After Harvey dumped more than 13 trillion gallons of rain over southeast Texas, researchers detected a 10 percent drop in salinity at the Flower Garden Banks National Marine Sanctuary, located 100 miles off the coast of Galveston, Texas.

Keep reading... Show less

Pruitt Wants to Make the EPA Less Accountable to the Public

When the U.S. Environmental Protection Agency (EPA) breaks the law by missing deadlines, allowing polluters to violate regulations that protect our health and environment, one way the public holds it accountable is by taking the agency to court. Scott Pruitt and his corporate polluter allies see this as a problem, so Monday, the administrator moved to curtail the agency's practice of settling lawsuits with outside groups, making it easier to skirt the law.

"Pruitt's doing nothing more than posturing about a nonexistent problem and political fiction," John Walke, director of the Natural Resources Defense Council's Climate and Clean Air program said in reaction. "His targeting of legal settlements, especially where EPA has no defense to breaking the law, will just allow violations to persist, along with harms to Americans."

Keep reading... Show less
Oil on the surface of the Gulf of Mexico after the 2010 Deepwater Horizon disaster. Julie Dermansky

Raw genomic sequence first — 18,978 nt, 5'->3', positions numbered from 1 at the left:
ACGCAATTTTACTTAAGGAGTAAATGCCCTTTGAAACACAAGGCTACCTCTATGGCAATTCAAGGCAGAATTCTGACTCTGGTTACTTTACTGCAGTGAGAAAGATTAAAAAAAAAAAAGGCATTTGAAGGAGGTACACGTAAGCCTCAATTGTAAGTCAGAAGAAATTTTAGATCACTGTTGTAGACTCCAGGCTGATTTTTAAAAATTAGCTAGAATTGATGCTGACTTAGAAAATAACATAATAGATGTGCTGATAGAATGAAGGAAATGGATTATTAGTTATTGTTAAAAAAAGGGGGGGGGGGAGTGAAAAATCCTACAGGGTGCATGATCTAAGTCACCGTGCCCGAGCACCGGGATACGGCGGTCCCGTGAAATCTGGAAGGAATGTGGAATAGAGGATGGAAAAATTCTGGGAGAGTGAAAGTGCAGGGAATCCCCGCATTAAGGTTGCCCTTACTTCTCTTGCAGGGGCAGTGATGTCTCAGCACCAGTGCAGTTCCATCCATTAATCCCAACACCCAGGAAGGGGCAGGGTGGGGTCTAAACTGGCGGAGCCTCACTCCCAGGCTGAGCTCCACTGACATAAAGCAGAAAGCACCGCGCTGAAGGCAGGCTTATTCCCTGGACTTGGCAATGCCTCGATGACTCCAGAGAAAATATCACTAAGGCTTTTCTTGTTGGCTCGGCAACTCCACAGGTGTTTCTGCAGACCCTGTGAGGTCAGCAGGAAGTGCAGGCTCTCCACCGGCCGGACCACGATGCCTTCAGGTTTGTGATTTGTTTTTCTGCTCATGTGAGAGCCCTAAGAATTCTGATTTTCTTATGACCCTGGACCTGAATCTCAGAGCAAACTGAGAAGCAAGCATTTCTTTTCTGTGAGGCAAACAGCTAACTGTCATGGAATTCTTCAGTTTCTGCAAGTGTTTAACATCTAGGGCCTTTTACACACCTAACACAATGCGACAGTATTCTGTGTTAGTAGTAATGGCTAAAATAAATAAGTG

Nearly 400,000 Gallons of Oil Spews Into Gulf of Mexico, Could Be Largest Spill Since Deepwater Horizon

Last week, a pipe owned by offshore oil and gas operator LLOG Exploration Company, LLC spilled up to 393,000 gallons of oil into the Gulf of Mexico, reminding many observers of the Deepwater Horizon explosion seven years ago that spewed approximately 210 million gallons of crude into familiar territory.

Now, a report from Bloomberg suggests that the LLOG spill could be the largest in the U.S. since the 2010 BP blowout, according to data from the U.S. Bureau of Safety and Environmental Enforcement (BSEE).

Keep reading... Show less
Shutterstock

Big Food Is Worried About Millennials Avoiding Animal Products

By Nathan Runkle

Hundreds of leaders from fast-food chains, marketing agencies and poultry production companies recently gathered in North Carolina for the 2017 Chicken Marketing Summit to play golf and figure out how to make you eat more animals.

One session focused on marketing chicken to millennials. Richard Kottmeyer, a senior managing partner at Fork to Farm Advisory Services, explained to the crowd that millennials are "lost" and need to be "inspired and coached." His reasoning? Because there are now "58 ways to gender identify on Facebook." Also, because most millennial women take nude selfies, the chicken industry needs to be just as "naked" and transparent.

Keep reading... Show less